Why digital processing?

Conventionally nuclear structure experiments have used analogue electronics to shape and filter the preamplifier pulse from a semiconductor gamma ray detector to produce a pulse whose height is proportional to the energy deposited in the detector by the gamma ray. The pulse has then been converted using an accurate analogue to digital converter (ADC) and stored, along with successive pulses, in a memory. The stored pulses are used for spectroscopy by making a spectrum which plots the number of counts for each of the possible ADC output values, so with a 12 bit ADC we have a 4000 channel spectrum where the channel number is proportional to energy. The peaks in the spectrum correspond to particular deposited energies and their width is determined by the charge collection process, the quality of the detector, the quality of the preamplifier and the processing electronics. Some additional broadening occurs due to Doppler shift if the gamma rays originate from a moving nucleus.

For many years engineers have known that the pulse filtering can be performed using digital signal processing techniques but until recently it has not been possible to apply such techniques to signals from semiconductor detectors. The problem has been that for digital pulse processing we must sample the preamplifier output pulse many times with an accurate fast ADC rather than sampling an analogue filter output once with a much slower (but still very accurate) ADC typically taking 5μs to perform the conversion. For digital pulse processing the ADC must convert approximately every 50ns, that means it must be 100 times faster but still have at least 12 bits range. ADCs like this have become available recently, along with very fast Digital Signal Processors (DSP) and powerful programmable arrays of logic gates called Field Programmable Gate Arrays (FPGA). The DSP and FPGA devices are used to perform digital filtering on the sampled ADC data in real time, that is within 5 or 10μs before the next gamma ray arrives.

Some filter types are difficult to achieve using analogue filtering, for example a trapezoidal filter function can only be approximated using analogue filtering. However in digital signal processing a true trapezoidal filter can be applied. For large semiconductor detectors a trapezoidal filter is very useful because it allows time for all the charge released by the gamma ray to be collected, even the charge released in areas where the electric field is low or released a long way from the electrodes and which therefore takes longer to travel to the electrodes. So digital signal processing allows us to improve energy resolution for detectors where charge collection times show a wide variation either because the detector is large or because of neutron damage to the detector (or both).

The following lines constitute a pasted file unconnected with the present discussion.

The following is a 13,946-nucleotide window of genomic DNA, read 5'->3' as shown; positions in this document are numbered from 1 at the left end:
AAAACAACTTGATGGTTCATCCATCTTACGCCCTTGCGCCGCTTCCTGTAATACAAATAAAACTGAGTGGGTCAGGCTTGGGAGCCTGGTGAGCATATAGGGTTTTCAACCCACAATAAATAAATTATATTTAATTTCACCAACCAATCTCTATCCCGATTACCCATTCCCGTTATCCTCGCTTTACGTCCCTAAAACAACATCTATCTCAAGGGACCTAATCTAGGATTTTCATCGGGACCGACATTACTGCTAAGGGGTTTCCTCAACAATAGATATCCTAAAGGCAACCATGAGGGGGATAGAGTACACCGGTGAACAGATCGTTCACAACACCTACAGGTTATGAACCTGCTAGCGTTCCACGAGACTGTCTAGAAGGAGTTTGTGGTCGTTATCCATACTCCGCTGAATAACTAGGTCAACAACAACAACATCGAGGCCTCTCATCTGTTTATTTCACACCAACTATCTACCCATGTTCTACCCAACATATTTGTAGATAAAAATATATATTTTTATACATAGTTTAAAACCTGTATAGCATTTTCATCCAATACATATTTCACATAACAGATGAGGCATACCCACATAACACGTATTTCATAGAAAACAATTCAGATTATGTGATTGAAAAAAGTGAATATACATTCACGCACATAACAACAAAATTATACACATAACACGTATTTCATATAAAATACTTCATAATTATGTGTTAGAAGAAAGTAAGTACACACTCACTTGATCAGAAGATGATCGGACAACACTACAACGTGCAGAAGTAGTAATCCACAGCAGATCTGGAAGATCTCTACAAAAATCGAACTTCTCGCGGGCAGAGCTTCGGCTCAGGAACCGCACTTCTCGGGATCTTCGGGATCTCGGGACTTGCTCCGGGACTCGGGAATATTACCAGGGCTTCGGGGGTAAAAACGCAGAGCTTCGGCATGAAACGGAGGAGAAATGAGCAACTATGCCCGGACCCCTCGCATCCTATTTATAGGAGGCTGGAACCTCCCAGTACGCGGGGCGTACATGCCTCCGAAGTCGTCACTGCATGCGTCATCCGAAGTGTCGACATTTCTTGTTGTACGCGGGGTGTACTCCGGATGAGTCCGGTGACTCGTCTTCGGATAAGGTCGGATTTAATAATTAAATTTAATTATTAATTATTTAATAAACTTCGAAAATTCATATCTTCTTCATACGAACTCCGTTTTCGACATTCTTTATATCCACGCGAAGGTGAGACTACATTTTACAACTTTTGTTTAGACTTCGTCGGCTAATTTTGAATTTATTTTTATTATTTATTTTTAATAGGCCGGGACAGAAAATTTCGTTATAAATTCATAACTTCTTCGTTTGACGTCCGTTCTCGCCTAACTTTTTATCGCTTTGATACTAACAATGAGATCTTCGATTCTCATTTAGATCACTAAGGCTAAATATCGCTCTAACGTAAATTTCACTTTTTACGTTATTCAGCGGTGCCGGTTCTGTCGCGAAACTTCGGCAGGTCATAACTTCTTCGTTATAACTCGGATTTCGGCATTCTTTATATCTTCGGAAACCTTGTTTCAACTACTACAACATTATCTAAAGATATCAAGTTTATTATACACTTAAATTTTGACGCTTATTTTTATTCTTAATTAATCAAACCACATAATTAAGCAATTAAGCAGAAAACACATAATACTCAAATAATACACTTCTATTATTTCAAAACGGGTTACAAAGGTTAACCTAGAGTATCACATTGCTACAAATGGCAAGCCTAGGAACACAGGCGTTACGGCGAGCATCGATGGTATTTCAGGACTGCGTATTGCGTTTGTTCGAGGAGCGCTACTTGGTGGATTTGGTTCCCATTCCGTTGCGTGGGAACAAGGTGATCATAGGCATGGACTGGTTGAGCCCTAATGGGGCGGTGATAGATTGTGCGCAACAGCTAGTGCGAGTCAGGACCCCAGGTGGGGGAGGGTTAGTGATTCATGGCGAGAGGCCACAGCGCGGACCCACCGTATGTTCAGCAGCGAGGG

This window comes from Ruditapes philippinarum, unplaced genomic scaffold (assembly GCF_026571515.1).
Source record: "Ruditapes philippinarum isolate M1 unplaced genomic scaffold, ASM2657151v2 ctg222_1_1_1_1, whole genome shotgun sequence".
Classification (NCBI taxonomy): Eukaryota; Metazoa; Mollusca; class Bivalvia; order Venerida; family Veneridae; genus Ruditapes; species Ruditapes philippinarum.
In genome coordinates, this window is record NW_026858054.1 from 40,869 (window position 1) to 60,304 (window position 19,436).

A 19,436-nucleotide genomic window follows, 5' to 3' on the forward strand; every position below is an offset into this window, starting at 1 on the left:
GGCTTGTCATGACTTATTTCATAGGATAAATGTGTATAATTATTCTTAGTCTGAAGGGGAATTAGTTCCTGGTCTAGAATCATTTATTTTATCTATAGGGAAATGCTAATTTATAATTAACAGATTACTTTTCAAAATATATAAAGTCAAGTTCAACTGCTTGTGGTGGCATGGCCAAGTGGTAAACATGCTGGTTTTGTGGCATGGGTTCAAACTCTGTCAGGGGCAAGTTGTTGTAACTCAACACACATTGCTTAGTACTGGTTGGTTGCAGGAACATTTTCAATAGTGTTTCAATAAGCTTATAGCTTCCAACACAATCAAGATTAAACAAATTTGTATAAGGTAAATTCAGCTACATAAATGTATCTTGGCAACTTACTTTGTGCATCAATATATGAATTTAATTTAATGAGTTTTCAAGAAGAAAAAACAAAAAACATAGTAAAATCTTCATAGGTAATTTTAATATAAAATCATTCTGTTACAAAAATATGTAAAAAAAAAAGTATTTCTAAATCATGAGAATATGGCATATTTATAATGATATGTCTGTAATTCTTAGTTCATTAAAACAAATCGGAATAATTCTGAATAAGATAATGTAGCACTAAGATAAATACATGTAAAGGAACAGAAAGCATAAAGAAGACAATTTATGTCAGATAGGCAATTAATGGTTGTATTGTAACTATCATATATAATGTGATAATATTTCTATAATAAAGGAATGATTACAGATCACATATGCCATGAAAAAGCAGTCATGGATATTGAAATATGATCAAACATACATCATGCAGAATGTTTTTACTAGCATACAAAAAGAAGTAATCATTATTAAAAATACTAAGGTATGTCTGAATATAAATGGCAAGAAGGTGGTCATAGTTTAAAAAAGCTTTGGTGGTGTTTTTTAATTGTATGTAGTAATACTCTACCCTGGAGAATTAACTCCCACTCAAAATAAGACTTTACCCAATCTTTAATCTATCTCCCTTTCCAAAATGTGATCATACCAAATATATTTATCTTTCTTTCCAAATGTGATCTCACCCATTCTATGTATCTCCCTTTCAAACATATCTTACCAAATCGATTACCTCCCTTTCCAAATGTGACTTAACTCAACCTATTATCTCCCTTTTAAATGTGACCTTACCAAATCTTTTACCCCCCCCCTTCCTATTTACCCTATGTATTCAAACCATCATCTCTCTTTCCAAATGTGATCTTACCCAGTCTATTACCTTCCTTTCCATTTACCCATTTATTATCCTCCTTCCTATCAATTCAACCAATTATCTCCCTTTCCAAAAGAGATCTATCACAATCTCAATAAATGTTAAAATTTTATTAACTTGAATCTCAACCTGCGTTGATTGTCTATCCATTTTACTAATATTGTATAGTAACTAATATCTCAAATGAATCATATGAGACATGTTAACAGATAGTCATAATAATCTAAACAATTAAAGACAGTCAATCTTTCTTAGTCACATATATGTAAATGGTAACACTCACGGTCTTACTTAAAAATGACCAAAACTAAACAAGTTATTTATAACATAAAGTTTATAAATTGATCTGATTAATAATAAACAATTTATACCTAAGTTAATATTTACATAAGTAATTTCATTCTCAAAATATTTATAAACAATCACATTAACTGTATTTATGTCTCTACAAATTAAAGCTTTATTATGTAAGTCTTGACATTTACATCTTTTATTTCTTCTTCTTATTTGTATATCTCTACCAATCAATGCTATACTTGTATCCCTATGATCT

Importantly, digitising the preamplifier signal gives us new information too. We can analyse not just the final amplitude of the pulse to extract the energy, but also the pulse shape as it collects the charge. Examination of the pulse shape shows us what is happening while the charge is being collected from which we can deduce where the charge was released inside the detector. This positional information has two main uses. Firstly we can apply a Doppler broadening correction to overcome the photopeak broadening which dominates the resolution when Ge detectors are used in-beam especially when the Ge subtends a large opening angle and/or the beam velocity is high. Secondly we can track gamma rays inside a detector and therefore remove the need to put escape suppression shields around Ge detectors to determine whether or not the gamma ray scattered out of the Ge. These two ideas are explained in following sections.

Both Doppler correction and tracking rely on good position determination. We can make the job of position determination easier for the electronics if we also subdivide the detector's charge collection electrode into many smaller electrodes. This is known as segmentation and is another idea which has been around for many years, but until recently the key requirements of small inter-segment gaps, good isolation and reliability have not been achievable in large coaxial germanium gamma ray detectors. Segmented detectors are now available from 2 commercial detector manufacturers.

So by combining digital pulse processing techniques with segmented detectors we can take advantage of recent advances in technology to improve energy resolution by Doppler correction and to track gamma rays interactions within a single detector and potentially across multiple detectors.

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